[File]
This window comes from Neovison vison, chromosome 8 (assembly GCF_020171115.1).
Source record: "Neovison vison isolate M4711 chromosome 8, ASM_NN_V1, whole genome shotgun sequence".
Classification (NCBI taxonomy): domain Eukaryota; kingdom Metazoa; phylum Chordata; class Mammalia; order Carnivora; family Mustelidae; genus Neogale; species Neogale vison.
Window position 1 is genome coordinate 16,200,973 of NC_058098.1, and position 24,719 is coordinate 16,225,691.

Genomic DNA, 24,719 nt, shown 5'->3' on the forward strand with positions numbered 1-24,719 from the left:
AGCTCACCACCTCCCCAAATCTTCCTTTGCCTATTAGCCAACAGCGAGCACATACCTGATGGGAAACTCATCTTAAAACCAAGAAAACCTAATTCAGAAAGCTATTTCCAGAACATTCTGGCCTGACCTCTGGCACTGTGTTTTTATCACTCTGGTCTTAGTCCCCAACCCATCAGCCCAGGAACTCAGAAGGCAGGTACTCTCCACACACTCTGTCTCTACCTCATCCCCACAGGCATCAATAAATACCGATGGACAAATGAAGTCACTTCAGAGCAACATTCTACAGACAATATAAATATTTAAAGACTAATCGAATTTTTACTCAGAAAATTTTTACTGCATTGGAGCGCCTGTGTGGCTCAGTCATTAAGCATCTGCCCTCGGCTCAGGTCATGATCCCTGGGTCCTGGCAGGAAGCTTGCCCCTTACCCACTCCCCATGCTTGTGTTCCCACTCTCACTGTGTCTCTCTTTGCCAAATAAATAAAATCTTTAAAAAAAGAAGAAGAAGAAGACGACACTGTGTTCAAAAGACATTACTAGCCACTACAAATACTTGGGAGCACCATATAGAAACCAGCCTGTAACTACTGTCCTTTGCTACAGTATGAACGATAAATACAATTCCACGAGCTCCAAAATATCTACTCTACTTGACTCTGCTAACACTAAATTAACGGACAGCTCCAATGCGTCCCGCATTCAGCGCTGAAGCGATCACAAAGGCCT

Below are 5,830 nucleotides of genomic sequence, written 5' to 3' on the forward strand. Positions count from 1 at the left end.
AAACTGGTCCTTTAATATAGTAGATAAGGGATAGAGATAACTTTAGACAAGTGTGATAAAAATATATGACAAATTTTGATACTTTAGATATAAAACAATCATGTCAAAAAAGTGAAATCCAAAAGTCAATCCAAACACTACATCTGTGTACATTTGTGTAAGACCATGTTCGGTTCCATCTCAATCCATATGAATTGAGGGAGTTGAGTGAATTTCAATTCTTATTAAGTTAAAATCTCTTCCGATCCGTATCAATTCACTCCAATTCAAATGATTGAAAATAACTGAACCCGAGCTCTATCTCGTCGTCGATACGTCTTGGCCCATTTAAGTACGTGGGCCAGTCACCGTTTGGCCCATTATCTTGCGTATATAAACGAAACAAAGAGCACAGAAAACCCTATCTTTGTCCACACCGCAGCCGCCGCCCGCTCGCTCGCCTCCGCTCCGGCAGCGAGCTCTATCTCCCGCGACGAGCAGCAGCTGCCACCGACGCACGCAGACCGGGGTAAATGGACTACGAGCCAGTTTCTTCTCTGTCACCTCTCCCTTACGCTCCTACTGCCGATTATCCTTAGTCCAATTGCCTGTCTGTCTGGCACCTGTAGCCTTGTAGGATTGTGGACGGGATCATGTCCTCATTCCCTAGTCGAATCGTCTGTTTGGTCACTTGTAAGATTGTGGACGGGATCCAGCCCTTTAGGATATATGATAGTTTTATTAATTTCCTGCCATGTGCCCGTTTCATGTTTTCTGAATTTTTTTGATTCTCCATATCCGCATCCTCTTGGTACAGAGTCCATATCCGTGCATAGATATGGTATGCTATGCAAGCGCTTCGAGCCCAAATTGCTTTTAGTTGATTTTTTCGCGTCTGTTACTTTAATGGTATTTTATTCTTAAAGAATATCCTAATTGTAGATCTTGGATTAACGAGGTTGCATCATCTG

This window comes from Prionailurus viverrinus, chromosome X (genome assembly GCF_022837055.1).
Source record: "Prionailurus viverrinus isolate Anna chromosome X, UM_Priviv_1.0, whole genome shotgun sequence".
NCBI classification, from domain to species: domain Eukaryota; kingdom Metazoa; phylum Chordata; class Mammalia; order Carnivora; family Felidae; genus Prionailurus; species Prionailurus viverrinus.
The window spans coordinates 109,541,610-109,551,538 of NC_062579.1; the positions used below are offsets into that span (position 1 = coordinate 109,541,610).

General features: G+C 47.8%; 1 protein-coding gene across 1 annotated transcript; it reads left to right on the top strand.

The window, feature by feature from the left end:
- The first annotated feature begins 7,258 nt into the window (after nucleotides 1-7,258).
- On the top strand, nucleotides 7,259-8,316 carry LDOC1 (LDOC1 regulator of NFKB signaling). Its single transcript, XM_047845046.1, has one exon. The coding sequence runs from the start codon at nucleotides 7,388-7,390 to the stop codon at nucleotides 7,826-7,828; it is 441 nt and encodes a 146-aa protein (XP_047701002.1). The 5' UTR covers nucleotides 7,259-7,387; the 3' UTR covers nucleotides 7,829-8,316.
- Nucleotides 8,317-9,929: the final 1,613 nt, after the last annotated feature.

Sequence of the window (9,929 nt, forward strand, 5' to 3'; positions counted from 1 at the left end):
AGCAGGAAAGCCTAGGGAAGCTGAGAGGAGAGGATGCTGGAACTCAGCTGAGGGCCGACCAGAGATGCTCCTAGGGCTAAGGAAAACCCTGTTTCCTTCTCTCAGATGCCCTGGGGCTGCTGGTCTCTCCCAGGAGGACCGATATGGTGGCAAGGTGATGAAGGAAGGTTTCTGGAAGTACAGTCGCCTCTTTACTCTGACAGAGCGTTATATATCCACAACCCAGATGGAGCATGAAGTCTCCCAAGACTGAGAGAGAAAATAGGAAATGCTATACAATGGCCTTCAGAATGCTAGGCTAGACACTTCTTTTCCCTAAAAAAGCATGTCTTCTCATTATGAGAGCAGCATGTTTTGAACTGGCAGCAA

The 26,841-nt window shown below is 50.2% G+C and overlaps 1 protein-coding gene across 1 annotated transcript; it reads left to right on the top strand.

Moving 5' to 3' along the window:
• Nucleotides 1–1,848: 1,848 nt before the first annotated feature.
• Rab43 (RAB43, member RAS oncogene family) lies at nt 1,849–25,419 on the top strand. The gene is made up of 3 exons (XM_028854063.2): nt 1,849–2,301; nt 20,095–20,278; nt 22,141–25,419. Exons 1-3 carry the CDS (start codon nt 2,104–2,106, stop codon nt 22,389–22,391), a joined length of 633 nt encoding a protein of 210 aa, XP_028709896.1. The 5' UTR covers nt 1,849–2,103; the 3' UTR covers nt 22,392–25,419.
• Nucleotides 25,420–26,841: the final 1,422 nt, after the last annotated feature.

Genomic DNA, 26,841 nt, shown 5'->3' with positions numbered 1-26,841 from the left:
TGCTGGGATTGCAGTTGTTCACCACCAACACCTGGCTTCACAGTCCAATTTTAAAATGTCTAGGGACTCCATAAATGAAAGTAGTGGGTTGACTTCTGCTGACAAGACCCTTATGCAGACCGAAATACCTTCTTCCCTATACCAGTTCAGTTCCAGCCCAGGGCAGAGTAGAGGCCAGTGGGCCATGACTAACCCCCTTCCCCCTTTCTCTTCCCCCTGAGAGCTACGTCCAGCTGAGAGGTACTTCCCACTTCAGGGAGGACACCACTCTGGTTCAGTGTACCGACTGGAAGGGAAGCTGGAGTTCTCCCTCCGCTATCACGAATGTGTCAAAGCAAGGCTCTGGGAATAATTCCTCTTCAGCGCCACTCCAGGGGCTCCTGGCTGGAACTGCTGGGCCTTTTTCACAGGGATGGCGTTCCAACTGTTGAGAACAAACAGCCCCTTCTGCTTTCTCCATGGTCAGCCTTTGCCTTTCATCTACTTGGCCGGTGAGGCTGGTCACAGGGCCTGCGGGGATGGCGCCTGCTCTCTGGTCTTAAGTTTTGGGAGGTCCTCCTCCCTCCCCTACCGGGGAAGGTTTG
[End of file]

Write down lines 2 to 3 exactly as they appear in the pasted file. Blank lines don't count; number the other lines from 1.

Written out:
Source record: "Neovison vison isolate M4711 chromosome 8, ASM_NN_V1, whole genome shotgun sequence".
Classification (NCBI taxonomy): domain Eukaryota; kingdom Metazoa; phylum Chordata; class Mammalia; order Carnivora; family Mustelidae; genus Neogale; species Neogale vison.